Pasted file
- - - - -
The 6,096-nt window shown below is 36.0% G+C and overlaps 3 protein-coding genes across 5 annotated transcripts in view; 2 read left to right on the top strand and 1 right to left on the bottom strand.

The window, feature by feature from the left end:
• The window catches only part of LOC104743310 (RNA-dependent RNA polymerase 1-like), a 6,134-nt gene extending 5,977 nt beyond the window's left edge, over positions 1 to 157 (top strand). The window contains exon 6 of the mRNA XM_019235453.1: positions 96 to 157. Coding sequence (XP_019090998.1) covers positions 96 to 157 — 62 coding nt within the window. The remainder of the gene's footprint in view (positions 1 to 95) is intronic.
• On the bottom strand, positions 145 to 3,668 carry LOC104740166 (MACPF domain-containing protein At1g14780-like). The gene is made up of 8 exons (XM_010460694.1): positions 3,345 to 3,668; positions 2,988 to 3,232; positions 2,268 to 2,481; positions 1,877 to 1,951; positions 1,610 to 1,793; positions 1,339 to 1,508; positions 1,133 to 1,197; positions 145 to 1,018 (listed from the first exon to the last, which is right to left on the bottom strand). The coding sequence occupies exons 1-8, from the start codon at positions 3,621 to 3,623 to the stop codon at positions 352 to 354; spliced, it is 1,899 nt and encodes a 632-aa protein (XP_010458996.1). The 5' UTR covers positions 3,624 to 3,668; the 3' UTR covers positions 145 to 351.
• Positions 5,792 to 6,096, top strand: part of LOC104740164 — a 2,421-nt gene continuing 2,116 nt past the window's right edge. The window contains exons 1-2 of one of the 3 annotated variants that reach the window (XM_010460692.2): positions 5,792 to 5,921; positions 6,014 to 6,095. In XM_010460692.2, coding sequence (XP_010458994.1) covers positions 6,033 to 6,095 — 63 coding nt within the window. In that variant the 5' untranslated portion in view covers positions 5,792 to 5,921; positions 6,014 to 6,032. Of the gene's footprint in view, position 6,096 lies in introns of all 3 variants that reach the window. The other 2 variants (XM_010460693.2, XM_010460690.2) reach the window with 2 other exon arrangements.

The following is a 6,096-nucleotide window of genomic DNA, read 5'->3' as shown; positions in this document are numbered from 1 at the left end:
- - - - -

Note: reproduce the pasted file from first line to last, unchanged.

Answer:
The 6,096-nt window shown below is 36.0% G+C and overlaps 3 protein-coding genes across 5 annotated transcripts in view; 2 read left to right on the top strand and 1 right to left on the bottom strand.

The window, feature by feature from the left end:
• The window catches only part of LOC104743310 (RNA-dependent RNA polymerase 1-like), a 6,134-nt gene extending 5,977 nt beyond the window's left edge, over positions 1 to 157 (top strand). The window contains exon 6 of the mRNA XM_019235453.1: positions 96 to 157. Coding sequence (XP_019090998.1) covers positions 96 to 157 — 62 coding nt within the window. The remainder of the gene's footprint in view (positions 1 to 95) is intronic.
• On the bottom strand, positions 145 to 3,668 carry LOC104740166 (MACPF domain-containing protein At1g14780-like). The gene is made up of 8 exons (XM_010460694.1): positions 3,345 to 3,668; positions 2,988 to 3,232; positions 2,268 to 2,481; positions 1,877 to 1,951; positions 1,610 to 1,793; positions 1,339 to 1,508; positions 1,133 to 1,197; positions 145 to 1,018 (listed from the first exon to the last, which is right to left on the bottom strand). The coding sequence occupies exons 1-8, from the start codon at positions 3,621 to 3,623 to the stop codon at positions 352 to 354; spliced, it is 1,899 nt and encodes a 632-aa protein (XP_010458996.1). The 5' UTR covers positions 3,624 to 3,668; the 3' UTR covers positions 145 to 351.
• Positions 5,792 to 6,096, top strand: part of LOC104740164 — a 2,421-nt gene continuing 2,116 nt past the window's right edge. The window contains exons 1-2 of one of the 3 annotated variants that reach the window (XM_010460692.2): positions 5,792 to 5,921; positions 6,014 to 6,095. In XM_010460692.2, coding sequence (XP_010458994.1) covers positions 6,033 to 6,095 — 63 coding nt within the window. In that variant the 5' untranslated portion in view covers positions 5,792 to 5,921; positions 6,014 to 6,032. Of the gene's footprint in view, position 6,096 lies in introns of all 3 variants that reach the window. The other 2 variants (XM_010460693.2, XM_010460690.2) reach the window with 2 other exon arrangements.

The following is a 6,096-nucleotide window of genomic DNA, read 5'->3' as shown; positions in this document are numbered from 1 at the left end: